Making It Stick: How one Homeschool Program incorporates difficult learning in the classroom

Make It Stick Part 2–The Good News about Testing

My last post on “Make It Stick,“ covered “desirable difficulties” created by spaced, interleaved, and varied practice to help the brain hold on to new information.  One problem the authors noted over and over among students was a disconnect between what they thought they knew and their actual retention of new material. Their recommended remedy is one that we homeschoolers, me included, often undervalue or even resist: testing.

Before you stop reading, I’m not advocating for more standardized testing. Many parents have begun homeschooling partly out of frustration with the amount of assessment testing their students must endure, largely for the sake of validating instruction practices rather than improving learning.  Since students don’t receive specific feedback from these standardized tests, they can’t really learn from them.

But testing can be an indispensable tool for learning, revealing the disparity between our assessment of our own learning and what we actually know. Knowing what we know (and especially what we still need to work on) is a critical factor for successful learning. This may seem obvious, but our success-addicted culture has made us so uncomfortable with failure that we are reluctant to employ a strategy that will reveal our deficiency.

The Testing Effect

But it turns out, testing has more to offer than showing our weak spots. The simple process of taking a test results in better learning.  This phenomenon, known as the “Testing Effect,” is well documented. Research shows that simply testing students, even during or at the end of a class, increases retention significantly (28-32).

For example, in a study conducted by one of the book’s authors, researchers found that middle school students performed more than a letter grade better on quizzed material than unquizzed material a month after initial exposure (20).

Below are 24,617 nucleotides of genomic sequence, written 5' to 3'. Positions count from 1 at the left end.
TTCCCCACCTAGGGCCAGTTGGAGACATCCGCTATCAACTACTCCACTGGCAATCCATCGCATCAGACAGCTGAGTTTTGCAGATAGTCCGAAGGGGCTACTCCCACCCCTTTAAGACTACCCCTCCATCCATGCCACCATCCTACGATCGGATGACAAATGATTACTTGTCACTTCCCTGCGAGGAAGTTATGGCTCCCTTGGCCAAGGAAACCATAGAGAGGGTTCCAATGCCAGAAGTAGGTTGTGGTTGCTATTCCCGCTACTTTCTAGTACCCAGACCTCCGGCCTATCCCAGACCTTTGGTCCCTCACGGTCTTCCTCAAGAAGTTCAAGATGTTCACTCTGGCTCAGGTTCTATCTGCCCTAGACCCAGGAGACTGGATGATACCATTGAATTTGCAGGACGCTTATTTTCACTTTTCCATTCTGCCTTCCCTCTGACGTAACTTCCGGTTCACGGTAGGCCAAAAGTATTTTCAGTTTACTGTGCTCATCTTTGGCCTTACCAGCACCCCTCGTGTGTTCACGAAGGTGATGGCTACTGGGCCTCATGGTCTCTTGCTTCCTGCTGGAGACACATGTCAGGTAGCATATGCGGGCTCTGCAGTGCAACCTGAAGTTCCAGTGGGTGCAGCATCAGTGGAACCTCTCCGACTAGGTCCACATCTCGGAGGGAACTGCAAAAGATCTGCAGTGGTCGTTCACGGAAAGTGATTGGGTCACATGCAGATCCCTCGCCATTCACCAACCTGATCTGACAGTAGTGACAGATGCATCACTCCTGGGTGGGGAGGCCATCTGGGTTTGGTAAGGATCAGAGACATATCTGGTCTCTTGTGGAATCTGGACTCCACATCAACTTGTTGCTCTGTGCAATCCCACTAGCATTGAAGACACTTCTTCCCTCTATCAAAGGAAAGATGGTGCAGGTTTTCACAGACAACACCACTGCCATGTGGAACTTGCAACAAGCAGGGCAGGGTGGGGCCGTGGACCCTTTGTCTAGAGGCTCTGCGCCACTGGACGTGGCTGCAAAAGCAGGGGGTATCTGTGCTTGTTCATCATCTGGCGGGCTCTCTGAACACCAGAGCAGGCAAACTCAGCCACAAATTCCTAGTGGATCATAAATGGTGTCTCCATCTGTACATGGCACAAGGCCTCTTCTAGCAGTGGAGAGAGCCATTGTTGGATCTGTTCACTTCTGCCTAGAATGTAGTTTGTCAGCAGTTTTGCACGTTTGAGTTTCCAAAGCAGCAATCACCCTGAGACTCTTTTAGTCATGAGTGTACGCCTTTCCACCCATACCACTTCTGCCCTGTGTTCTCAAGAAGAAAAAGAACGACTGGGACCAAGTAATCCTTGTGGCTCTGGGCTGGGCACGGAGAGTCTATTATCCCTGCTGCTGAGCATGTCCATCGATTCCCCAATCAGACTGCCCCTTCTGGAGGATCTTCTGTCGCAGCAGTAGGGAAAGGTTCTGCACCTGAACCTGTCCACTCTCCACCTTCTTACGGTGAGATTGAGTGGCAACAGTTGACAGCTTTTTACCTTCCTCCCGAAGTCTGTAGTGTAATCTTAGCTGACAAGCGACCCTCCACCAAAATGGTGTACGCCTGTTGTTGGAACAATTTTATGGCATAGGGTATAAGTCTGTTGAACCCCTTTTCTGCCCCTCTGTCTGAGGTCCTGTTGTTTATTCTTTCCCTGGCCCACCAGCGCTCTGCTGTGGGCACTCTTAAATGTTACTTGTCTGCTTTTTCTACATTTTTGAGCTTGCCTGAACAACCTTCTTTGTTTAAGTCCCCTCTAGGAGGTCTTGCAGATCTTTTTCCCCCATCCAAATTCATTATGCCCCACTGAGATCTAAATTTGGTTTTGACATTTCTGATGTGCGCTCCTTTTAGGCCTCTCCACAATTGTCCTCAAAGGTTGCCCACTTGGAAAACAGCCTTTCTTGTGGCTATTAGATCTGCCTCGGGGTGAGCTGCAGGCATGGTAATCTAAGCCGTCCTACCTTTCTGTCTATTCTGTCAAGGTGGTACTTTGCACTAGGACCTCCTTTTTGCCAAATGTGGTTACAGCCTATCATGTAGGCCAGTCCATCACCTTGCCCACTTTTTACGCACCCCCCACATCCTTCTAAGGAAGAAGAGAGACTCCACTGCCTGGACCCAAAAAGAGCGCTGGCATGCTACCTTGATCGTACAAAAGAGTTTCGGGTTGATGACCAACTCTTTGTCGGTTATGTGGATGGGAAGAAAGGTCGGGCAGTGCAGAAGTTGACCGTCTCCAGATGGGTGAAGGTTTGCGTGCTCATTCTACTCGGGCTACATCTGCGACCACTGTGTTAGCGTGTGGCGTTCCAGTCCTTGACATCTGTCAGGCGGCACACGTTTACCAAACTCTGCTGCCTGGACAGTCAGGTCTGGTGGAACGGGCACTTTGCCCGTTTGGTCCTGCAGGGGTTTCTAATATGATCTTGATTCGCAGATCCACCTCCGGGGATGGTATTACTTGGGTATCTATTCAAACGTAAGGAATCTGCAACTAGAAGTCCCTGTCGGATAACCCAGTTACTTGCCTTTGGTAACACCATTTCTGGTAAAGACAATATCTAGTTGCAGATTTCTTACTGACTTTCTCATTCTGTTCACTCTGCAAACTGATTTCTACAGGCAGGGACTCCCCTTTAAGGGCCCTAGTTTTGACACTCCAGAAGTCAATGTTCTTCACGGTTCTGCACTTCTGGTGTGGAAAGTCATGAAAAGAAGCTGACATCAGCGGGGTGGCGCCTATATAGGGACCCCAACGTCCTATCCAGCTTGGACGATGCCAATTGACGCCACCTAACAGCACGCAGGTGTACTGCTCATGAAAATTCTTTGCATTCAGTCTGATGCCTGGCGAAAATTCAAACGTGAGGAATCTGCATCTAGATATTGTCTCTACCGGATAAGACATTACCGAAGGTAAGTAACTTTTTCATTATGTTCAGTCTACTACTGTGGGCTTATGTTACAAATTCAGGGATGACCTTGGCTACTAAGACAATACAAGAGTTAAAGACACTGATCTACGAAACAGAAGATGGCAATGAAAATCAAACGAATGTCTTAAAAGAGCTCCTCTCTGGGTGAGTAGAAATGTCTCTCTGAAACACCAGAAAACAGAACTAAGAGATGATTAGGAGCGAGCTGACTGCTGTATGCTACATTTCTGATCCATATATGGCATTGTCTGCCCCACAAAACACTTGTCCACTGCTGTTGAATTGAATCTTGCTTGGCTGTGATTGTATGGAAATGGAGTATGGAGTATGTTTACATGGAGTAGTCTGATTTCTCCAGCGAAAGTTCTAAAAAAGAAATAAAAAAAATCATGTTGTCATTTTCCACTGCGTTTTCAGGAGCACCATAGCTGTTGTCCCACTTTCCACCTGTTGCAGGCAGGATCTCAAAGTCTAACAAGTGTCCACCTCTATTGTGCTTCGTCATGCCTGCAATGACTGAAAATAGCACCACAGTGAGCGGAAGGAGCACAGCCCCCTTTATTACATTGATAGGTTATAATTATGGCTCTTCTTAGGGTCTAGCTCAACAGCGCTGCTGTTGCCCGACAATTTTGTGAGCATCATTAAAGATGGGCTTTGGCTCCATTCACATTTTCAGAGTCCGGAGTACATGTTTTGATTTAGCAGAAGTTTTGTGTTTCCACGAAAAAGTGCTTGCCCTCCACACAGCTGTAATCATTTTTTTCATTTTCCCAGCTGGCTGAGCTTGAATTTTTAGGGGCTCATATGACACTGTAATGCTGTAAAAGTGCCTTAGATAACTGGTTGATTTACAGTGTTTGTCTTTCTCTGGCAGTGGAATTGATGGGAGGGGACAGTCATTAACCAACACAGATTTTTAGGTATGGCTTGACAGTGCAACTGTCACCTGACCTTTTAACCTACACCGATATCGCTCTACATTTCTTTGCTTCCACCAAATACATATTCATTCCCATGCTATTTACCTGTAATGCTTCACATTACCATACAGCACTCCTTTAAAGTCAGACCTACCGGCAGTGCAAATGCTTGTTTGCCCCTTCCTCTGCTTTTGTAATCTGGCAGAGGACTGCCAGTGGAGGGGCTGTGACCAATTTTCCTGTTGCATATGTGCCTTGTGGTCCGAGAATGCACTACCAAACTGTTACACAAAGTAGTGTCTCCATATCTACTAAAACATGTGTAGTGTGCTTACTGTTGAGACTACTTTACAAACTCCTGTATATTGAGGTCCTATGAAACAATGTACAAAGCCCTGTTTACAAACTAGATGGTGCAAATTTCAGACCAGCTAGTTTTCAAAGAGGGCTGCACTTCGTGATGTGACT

Make Testing a Tool

Understanding testing as a tool for improving retention can help our students approach testing more positively. Self-testing is an extremely effective study strategy. Flashcards and Quizlet are obvious examples, but students can also train themselves to think of new material in terms of questions they might see on a test. Taking time at the end of a lecture or chapter to write down the main points without looking at notes is another way to self-test that increases retention. Spacing self-testing sessions so that some forgetting happens will make them even more effective.

So how can we homeschoolers reap the benefits of the testing effect? First, we can model a positive attitude about failure for our students, responding to their shortcomings and our own as learning opportunities. Second, we can teach our students to view testing as a tool for learning as well as for evaluation. Third, we can encourage self-testing as an integral part of study strategy, a way to use limited study time efficiently and to achieve stronger, longer-lasting learning.

Visit here to read Part 1 of Make It Stick.

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Psalm 127:4

Like arrows in the hand of a warrior are the children of one's youth.